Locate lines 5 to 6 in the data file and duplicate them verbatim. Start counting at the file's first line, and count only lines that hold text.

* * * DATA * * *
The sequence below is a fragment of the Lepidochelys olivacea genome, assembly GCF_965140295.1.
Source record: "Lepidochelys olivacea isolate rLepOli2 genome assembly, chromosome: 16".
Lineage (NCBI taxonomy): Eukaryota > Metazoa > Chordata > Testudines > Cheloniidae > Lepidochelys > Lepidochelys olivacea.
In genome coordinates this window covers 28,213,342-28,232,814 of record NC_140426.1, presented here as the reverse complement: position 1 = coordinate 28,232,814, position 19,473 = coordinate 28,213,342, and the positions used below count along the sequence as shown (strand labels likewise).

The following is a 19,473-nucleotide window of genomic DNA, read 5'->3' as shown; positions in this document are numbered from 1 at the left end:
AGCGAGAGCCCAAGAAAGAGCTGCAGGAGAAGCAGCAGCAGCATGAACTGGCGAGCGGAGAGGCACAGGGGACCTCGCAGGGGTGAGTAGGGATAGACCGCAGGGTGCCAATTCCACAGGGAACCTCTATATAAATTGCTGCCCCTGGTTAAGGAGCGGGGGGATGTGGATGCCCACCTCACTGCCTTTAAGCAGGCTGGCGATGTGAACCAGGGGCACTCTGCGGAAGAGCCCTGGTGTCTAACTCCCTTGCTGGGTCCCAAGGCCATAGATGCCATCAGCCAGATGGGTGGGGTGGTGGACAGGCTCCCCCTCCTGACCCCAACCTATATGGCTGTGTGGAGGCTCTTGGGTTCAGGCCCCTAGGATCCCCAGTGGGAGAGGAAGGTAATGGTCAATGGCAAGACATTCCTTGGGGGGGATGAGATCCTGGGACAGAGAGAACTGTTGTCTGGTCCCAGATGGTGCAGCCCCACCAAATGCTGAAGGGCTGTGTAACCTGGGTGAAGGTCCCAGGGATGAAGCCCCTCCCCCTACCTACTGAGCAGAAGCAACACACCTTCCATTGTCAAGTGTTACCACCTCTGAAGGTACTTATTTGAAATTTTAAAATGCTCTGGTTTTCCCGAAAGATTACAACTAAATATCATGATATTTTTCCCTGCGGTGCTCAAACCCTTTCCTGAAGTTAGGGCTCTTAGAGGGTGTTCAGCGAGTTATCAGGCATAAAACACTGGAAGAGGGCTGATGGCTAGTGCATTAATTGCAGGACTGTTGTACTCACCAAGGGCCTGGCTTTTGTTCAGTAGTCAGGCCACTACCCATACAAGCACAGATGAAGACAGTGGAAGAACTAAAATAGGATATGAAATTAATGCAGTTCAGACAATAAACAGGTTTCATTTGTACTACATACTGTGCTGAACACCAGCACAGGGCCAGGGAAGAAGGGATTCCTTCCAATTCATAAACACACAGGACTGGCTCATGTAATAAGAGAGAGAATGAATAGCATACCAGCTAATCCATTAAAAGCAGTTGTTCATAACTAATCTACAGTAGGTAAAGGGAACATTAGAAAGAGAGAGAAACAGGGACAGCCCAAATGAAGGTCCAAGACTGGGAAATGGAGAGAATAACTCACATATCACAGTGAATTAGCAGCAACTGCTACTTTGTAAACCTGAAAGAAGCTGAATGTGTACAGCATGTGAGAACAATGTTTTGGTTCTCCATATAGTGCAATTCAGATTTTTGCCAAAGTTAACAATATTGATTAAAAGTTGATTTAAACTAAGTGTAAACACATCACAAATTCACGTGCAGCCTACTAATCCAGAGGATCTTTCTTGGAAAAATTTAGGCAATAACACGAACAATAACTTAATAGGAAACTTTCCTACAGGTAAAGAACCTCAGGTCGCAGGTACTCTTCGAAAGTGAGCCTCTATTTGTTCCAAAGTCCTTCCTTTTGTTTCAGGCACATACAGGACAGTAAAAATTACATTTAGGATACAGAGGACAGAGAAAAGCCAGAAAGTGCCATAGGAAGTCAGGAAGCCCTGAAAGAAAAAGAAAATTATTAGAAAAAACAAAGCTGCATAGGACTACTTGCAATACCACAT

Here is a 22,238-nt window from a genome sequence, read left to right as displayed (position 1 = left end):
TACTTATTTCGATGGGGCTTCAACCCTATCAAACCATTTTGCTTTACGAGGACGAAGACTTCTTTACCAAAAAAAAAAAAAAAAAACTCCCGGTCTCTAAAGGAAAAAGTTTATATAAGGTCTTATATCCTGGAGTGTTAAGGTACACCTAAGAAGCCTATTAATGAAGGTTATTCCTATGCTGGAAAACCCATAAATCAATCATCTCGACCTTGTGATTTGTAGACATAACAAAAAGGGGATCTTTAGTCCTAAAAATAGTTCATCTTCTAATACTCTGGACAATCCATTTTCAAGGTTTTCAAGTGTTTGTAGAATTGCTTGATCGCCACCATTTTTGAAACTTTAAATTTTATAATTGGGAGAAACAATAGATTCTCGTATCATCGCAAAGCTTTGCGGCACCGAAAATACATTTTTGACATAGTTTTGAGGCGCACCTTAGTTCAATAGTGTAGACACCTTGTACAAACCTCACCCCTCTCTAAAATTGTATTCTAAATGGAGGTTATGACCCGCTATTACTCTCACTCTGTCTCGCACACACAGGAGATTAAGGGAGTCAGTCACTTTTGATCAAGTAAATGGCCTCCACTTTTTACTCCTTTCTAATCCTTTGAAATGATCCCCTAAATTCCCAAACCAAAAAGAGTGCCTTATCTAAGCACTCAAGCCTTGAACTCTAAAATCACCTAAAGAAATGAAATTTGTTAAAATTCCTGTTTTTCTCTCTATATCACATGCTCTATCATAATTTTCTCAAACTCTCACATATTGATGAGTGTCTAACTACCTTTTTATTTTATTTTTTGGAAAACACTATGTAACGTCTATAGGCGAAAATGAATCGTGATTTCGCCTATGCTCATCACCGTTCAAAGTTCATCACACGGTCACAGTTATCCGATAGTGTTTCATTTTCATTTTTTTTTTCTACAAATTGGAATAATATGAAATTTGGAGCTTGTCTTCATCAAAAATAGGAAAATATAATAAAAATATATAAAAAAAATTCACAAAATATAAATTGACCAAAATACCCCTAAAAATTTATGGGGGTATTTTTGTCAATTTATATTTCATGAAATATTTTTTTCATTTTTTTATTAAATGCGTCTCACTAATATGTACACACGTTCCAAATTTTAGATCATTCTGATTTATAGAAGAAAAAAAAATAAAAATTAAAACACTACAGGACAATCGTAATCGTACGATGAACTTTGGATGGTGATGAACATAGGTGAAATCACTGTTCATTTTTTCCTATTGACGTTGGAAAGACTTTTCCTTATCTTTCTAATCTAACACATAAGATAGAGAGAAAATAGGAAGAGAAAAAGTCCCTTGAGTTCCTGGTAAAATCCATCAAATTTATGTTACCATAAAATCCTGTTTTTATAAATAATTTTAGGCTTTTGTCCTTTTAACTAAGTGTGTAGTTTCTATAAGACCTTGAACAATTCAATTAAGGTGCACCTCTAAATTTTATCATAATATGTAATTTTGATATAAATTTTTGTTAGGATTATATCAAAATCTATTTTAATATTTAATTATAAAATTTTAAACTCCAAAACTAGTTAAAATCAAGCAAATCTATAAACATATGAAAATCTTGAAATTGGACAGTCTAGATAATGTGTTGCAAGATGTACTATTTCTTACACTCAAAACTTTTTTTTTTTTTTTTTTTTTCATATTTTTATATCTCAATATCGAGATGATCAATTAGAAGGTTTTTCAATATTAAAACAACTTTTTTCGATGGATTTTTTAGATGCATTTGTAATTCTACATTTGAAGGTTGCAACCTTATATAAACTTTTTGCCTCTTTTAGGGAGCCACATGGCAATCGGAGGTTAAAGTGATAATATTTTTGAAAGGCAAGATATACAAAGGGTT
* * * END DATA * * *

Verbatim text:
The following is a 19,473-nucleotide window of genomic DNA, read 5'->3' as shown; positions in this document are numbered from 1 at the left end:
AGCGAGAGCCCAAGAAAGAGCTGCAGGAGAAGCAGCAGCAGCATGAACTGGCGAGCGGAGAGGCACAGGGGACCTCGCAGGGGTGAGTAGGGATAGACCGCAGGGTGCCAATTCCACAGGGAACCTCTATATAAATTGCTGCCCCTGGTTAAGGAGCGGGGGGATGTGGATGCCCACCTCACTGCCTTTAAGCAGGCTGGCGATGTGAACCAGGGGCACTCTGCGGAAGAGCCCTGGTGTCTAACTCCCTTGCTGGGTCCCAAGGCCATAGATGCCATCAGCCAGATGGGTGGGGTGGTGGACAGGCTCCCCCTCCTGACCCCAACCTATATGGCTGTGTGGAGGCTCTTGGGTTCAGGCCCCTAGGATCCCCAGTGGGAGAGGAAGGTAATGGTCAATGGCAAGACATTCCTTGGGGGGGATGAGATCCTGGGACAGAGAGAACTGTTGTCTGGTCCCAGATGGTGCAGCCCCACCAAATGCTGAAGGGCTGTGTAACCTGGGTGAAGGTCCCAGGGATGAAGCCCCTCCCCCTACCTACTGAGCAGAAGCAACACACCTTCCATTGTCAAGTGTTACCACCTCTGAAGGTACTTATTTGAAATTTTAAAATGCTCTGGTTTTCCCGAAAGATTACAACTAAATATCATGATATTTTTCCCTGCGGTGCTCAAACCCTTTCCTGAAGTTAGGGCTCTTAGAGGGTGTTCAGCGAGTTATCAGGCATAAAACACTGGAAGAGGGCTGATGGCTAGTGCATTAATTGCAGGACTGTTGTACTCACCAAGGGCCTGGCTTTTGTTCAGTAGTCAGGCCACTACCCATACAAGCACAGATGAAGACAGTGGAAGAACTAAAATAGGATATGAAATTAATGCAGTTCAGACAATAAACAGGTTTCATTTGTACTACATACTGTGCTGAACACCAGCACAGGGCCAGGGAAGAAGGGATTCCTTCCAATTCATAAACACACAGGACTGGCTCATGTAATAAGAGAGAGAATGAATAGCATACCAGCTAATCCATTAAAAGCAGTTGTTCATAACTAATCTACAGTAGGTAAAGGGAACATTAGAAAGAGAGAGAAACAGGGACAGCCCAAATGAAGGTCCAAGACTGGGAAATGGAGAGAATAACTCACATATCACAGTGAATTAGCAGCAACTGCTACTTTGTAAACCTGAAAGAAGCTGAATGTGTACAGCATGTGAGAACAATGTTTTGGTTCTCCATATAGTGCAATTCAGATTTTTGCCAAAGTTAACAATATTGATTAAAAGTTGATTTAAACTAAGTGTAAACACATCACAAATTCACGTGCAGCCTACTAATCCAGAGGATCTTTCTTGGAAAAATTTAGGCAATAACACGAACAATAACTTAATAGGAAACTTTCCTACAGGTAAAGAACCTCAGGTCGCAGGTACTCTTCGAAAGTGAGCCTCTATTTGTTCCAAAGTCCTTCCTTTTGTTTCAGGCACATACAGGACAGTAAAAATTACATTTAGGATACAGAGGACAGAGAAAAGCCAGAAAGTGCCATAGGAAGTCAGGAAGCCCTGAAAGAAAAAGAAAATTATTAGAAAAAACAAAGCTGCATAGGACTACTTGCAATACCACAT